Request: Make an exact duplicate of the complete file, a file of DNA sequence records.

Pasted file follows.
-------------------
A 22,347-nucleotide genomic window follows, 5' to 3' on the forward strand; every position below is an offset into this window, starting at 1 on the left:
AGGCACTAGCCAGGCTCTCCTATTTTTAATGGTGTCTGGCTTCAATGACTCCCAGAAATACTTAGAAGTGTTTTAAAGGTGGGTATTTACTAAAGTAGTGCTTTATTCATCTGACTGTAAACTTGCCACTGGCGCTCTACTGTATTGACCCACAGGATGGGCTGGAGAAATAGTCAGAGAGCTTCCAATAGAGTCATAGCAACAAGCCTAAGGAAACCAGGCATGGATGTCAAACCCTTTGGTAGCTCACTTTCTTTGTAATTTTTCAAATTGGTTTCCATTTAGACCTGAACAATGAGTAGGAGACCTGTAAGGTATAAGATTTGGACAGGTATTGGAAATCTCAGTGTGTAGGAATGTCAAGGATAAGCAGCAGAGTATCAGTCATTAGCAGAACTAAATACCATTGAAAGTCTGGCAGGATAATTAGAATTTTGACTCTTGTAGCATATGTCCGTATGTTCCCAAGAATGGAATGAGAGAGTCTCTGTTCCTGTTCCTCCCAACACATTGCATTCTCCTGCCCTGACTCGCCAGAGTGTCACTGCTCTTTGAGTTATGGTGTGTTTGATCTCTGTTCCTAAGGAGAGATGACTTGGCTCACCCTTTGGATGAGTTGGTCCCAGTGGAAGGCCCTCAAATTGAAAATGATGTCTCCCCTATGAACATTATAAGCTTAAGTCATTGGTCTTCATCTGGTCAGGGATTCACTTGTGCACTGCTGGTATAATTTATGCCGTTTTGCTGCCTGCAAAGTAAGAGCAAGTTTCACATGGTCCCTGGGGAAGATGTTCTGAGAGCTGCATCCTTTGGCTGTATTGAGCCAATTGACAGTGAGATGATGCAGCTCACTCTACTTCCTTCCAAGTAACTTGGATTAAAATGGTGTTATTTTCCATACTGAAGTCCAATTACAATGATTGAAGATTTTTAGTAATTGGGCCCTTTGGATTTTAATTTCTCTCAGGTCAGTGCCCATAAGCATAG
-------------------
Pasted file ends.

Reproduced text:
A 22,347-nucleotide genomic window follows, 5' to 3' on the forward strand; every position below is an offset into this window, starting at 1 on the left:
AGGCACTAGCCAGGCTCTCCTATTTTTAATGGTGTCTGGCTTCAATGACTCCCAGAAATACTTAGAAGTGTTTTAAAGGTGGGTATTTACTAAAGTAGTGCTTTATTCATCTGACTGTAAACTTGCCACTGGCGCTCTACTGTATTGACCCACAGGATGGGCTGGAGAAATAGTCAGAGAGCTTCCAATAGAGTCATAGCAACAAGCCTAAGGAAACCAGGCATGGATGTCAAACCCTTTGGTAGCTCACTTTCTTTGTAATTTTTCAAATTGGTTTCCATTTAGACCTGAACAATGAGTAGGAGACCTGTAAGGTATAAGATTTGGACAGGTATTGGAAATCTCAGTGTGTAGGAATGTCAAGGATAAGCAGCAGAGTATCAGTCATTAGCAGAACTAAATACCATTGAAAGTCTGGCAGGATAATTAGAATTTTGACTCTTGTAGCATATGTCCGTATGTTCCCAAGAATGGAATGAGAGAGTCTCTGTTCCTGTTCCTCCCAACACATTGCATTCTCCTGCCCTGACTCGCCAGAGTGTCACTGCTCTTTGAGTTATGGTGTGTTTGATCTCTGTTCCTAAGGAGAGATGACTTGGCTCACCCTTTGGATGAGTTGGTCCCAGTGGAAGGCCCTCAAATTGAAAATGATGTCTCCCCTATGAACATTATAAGCTTAAGTCATTGGTCTTCATCTGGTCAGGGATTCACTTGTGCACTGCTGGTATAATTTATGCCGTTTTGCTGCCTGCAAAGTAAGAGCAAGTTTCACATGGTCCCTGGGGAAGATGTTCTGAGAGCTGCATCCTTTGGCTGTATTGAGCCAATTGACAGTGAGATGATGCAGCTCACTCTACTTCCTTCCAAGTAACTTGGATTAAAATGGTGTTATTTTCCATACTGAAGTCCAATTACAATGATTGAAGATTTTTAGTAATTGGGCCCTTTGGATTTTAATTTCTCTCAGGTCAGTGCCCATAAGCATAG